Perseus Holds A Comet

Comet 17P/Holmes is now visible for Northern Hemisphere stargazers. On Wednesday this week some outburst from this two-mile-wide body kicked up its brightness from magnitude 17 to nearly 2, a factor of about a half-million.

Chris Peterson of Cloudbait Observatory in Colorado has this telescopic image:

© Copyright 2007, Chris L Peterson. All rights reserved.

Sky and Telescope provides a map for you:

This is the sky just after dusk in the early evening. Face northeast. Perseus looks rather cartoonish with the constellation lines drawn in, but he was actually a bad-ass action hero in his mythological day. No danger of him hurling this comet toward Earth, though. We’ve known about Comet 17P/Holmes for over a century. Until the middle of this week, it was just a faint ball of dirty ice in a seven-year orbit. It will likely send lots of astronomy enthusiasts out into the next few cold Fall evenings to catch a glimpse.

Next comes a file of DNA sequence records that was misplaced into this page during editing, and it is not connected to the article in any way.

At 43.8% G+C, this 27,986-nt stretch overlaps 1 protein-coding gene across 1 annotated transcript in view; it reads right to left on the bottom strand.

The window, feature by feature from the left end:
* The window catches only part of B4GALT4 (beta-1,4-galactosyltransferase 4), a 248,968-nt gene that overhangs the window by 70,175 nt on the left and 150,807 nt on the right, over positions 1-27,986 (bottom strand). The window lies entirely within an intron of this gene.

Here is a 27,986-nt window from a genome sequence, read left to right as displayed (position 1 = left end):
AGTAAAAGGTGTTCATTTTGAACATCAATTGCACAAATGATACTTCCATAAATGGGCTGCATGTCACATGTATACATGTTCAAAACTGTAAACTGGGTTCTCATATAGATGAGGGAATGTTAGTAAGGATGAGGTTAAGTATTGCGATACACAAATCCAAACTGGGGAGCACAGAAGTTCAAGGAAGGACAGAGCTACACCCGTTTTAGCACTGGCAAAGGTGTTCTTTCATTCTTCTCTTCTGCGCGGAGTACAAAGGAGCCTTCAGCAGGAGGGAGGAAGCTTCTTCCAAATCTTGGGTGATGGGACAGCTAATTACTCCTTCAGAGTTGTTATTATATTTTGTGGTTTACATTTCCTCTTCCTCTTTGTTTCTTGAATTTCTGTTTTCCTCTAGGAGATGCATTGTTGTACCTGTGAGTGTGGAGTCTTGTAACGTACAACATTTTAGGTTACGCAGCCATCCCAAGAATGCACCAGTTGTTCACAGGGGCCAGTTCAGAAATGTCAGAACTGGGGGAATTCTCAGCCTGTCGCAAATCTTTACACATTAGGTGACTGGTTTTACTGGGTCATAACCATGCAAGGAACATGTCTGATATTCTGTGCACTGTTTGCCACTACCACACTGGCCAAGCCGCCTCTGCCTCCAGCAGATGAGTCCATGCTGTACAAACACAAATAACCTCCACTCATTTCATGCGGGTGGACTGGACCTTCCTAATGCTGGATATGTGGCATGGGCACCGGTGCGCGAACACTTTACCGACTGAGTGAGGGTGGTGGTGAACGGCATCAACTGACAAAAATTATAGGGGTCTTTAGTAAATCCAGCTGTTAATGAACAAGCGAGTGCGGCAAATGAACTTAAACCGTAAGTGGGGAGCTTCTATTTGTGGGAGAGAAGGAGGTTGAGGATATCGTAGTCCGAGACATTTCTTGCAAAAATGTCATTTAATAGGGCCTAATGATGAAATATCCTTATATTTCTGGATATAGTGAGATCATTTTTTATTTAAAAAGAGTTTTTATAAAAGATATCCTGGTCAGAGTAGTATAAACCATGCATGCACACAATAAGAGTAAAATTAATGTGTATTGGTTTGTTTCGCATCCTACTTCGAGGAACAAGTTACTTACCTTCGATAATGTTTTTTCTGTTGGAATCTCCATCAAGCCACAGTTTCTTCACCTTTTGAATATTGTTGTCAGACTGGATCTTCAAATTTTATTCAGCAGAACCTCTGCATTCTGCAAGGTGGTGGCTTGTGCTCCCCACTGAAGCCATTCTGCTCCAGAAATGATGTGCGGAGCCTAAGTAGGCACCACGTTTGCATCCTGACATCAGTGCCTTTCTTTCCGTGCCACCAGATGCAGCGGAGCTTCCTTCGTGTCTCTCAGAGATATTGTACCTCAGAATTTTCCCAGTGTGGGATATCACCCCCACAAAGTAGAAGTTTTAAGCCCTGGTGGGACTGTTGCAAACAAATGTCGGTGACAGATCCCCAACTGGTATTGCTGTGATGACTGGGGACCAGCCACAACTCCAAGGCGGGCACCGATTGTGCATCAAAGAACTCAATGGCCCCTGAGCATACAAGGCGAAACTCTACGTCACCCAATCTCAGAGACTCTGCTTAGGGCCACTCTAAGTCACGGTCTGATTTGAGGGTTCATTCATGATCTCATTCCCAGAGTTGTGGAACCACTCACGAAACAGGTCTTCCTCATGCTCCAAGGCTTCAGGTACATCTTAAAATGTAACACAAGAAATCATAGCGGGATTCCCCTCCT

About catholicsensibility

Todd lives in the Pacific Northwest, serving a Catholic parish as a lay minister.
This entry was posted in Astronomy, constellations. Bookmark the permalink.

4 Responses to Perseus Holds A Comet

  1. realworldnumbers says:

    Hey, I’ve got some personal shots of this comet on my page from Newmarket, Ontario, Canada.

    I basically used my telescope and my canon A620.

    I’d appreciate the link. Thanks!

    Check it out at http://realworldnumbers.wordpress.com/2007/10/26/hunting-for-comet-holmes-at-home/

  2. Dustin says:

    Having a hell of a time spotting it, with the moon sitting right on top of Perseus and blotting out everything nearby. I’m only working with low power binoculars, and have yet to see anything that isn’t a star. I can barely even make out Perseus’ outline, so I may not even be looking in the right spot. Have you had any luck?

  3. Todd says:

    No I haven’t, but my neighborhood is filled with trees and I wasn’t able to get out to the ASKC site Saturday to have a look. There’s so much light pollution, I can’t make out any Perseus stars early in the night when it’s close to the horizon.

  4. John Eisele says:

    This comet ushes in great prophesy! Amen. Hosana!

    you may email me with inquiries: johneisele1@yahoo.com

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